In 10 Lessons to Learn From Failing Startups (Including My Own), John Rampton writes about the importance of co-founders, partners and team members. He takes a page out of his journey to reveal lessons learned from one partnership gone sour, which had resulted in the selling of his company for pennies. 

While peaks and troughs are inevitable for serial entrepreneurs like Rampton, he says one strategy has safeguarded his business and family over the years. Watch this Google Hangout to learn all about it. 

Food Trucks Share Social Media Secrets
With lower overhead and the freedom of the road, food trucks can offer aspiring restaurateurs a chance to cut their teeth and build a fan base before going all-in on a brick and mortar location. To succeed, these mobile businesses have taken advantage of social media and their expertise can be helpful to businesses of any type.
Understand the platforms. Natasha Case, founder of gourmet ice cream sandwich truck Coolhaus recommends maximizing platforms’ specialities. Twitter provides a non-visual voice for the brand, great for alerts and to draw customers to your latest locations. Instagram sells people on well-styled images of artfully-prepared food. Facebook is a clubhouse for the already initiated, perfect for tapping into your ultra fan, who’ll want to name your next menu item or be your customer of the week.
Learn from the masters. When Eric Silverstein of Peached Tortillaopened his truck, he looked to (and copied from) the best. “We were already following the bigger trucks in L.A.,” he says. He watched what worked and what didn’t from other already successful trucks. Among the most popular methods are setting a firm schedule for the trucks and using Twitter to keep followers apprised of their every move and stop. This level of constant communication, especially when combined with responding to specific feedback, keeps followers actively engaged in the conversation.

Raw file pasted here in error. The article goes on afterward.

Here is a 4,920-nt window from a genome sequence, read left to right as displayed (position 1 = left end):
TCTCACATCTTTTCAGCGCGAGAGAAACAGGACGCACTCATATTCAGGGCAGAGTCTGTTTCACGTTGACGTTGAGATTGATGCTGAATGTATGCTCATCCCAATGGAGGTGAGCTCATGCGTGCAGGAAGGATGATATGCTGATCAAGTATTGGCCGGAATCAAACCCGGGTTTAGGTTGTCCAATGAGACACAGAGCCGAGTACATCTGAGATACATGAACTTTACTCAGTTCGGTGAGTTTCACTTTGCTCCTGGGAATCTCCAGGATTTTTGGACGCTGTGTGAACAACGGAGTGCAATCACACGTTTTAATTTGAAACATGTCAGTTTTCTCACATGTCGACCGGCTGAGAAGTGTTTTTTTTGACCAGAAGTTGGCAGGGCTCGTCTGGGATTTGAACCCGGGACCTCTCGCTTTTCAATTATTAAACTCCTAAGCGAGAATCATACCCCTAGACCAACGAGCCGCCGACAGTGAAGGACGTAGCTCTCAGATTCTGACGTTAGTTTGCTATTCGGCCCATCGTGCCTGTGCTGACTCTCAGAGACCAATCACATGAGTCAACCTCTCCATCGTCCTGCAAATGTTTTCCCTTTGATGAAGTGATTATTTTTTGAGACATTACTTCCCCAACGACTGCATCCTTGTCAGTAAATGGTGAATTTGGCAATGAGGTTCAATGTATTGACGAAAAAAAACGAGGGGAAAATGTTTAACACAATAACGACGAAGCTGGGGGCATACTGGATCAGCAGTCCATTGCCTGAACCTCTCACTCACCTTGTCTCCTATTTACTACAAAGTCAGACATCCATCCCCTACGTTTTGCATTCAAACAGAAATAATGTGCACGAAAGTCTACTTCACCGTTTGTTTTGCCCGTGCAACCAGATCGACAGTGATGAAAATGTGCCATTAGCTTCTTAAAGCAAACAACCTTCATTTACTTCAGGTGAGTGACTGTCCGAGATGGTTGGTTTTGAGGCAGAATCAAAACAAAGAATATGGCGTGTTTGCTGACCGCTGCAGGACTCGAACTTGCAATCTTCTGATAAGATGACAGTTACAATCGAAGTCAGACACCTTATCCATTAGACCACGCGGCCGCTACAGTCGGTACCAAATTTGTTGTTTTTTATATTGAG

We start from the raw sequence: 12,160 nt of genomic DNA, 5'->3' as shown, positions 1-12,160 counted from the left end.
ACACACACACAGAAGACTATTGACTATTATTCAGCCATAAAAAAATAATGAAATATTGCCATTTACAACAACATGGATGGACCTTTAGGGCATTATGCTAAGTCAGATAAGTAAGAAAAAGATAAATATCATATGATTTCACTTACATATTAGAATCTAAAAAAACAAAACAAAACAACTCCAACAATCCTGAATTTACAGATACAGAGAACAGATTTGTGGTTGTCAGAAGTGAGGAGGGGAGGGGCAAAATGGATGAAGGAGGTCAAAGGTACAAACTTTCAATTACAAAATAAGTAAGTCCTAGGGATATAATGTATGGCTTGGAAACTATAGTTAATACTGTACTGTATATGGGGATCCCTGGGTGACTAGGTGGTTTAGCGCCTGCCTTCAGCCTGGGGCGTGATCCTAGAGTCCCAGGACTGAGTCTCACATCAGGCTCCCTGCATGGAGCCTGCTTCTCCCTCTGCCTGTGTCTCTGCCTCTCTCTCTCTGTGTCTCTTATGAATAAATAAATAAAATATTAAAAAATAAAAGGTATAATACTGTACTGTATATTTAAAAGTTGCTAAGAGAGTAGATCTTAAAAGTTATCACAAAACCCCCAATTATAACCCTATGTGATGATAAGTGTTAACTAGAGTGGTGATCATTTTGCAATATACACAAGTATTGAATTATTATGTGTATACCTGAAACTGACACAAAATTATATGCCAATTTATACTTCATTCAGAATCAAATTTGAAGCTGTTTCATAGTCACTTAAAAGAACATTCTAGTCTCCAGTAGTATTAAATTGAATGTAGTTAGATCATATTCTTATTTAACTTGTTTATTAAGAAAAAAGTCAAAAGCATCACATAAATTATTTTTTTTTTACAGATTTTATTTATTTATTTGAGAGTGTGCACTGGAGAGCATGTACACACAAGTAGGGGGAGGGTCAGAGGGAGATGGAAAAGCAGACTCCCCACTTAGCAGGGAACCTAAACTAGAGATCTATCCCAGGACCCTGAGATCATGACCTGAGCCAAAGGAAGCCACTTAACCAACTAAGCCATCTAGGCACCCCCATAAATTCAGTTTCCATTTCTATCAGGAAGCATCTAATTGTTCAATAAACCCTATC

Read the rest »

Food Trucks Share Social Media Secrets

With lower overhead and the freedom of the road, food trucks can offer aspiring restaurateurs a chance to cut their teeth and build a fan base before going all-in on a brick and mortar location. To succeed, these mobile businesses have taken advantage of social media and their expertise can be helpful to businesses of any type.

Understand the platforms. Natasha Case, founder of gourmet ice cream sandwich truck Coolhaus recommends maximizing platforms’ specialities. Twitter provides a non-visual voice for the brand, great for alerts and to draw customers to your latest locations. Instagram sells people on well-styled images of artfully-prepared food. Facebook is a clubhouse for the already initiated, perfect for tapping into your ultra fan, who’ll want to name your next menu item or be your customer of the week.

Learn from the masters. When Eric Silverstein of Peached Tortillaopened his truck, he looked to (and copied from) the best. “We were already following the bigger trucks in L.A.,” he says. He watched what worked and what didn’t from other already successful trucks. Among the most popular methods are setting a firm schedule for the trucks and using Twitter to keep followers apprised of their every move and stop. This level of constant communication, especially when combined with responding to specific feedback, keeps followers actively engaged in the conversation.

Read the rest »

Maximize the Impact of Handwritten Notes With These 6 Tips

Fast-forward to today. My email inbox fills with dozens of emails — every hour. They are completely unmemorable, and I shuffle through and delete them with the speed and fluency of a late-night gambler on an electronic poker game. I almost always forget them all.

Instead, what I remember these days are the occassional and rare handwritten notes I receive via “snail mail,” such as the “Thank You” cards I received a few weeks ago from a group of university students who visited our warehouse for a tour and chat. I was pleasantly pleased, though somewhat surprised, that I did not receive the thank you messages via email, LinkedIn or Twitter.

Become more fluent at delivering an impactful handwritten message with these 6 tips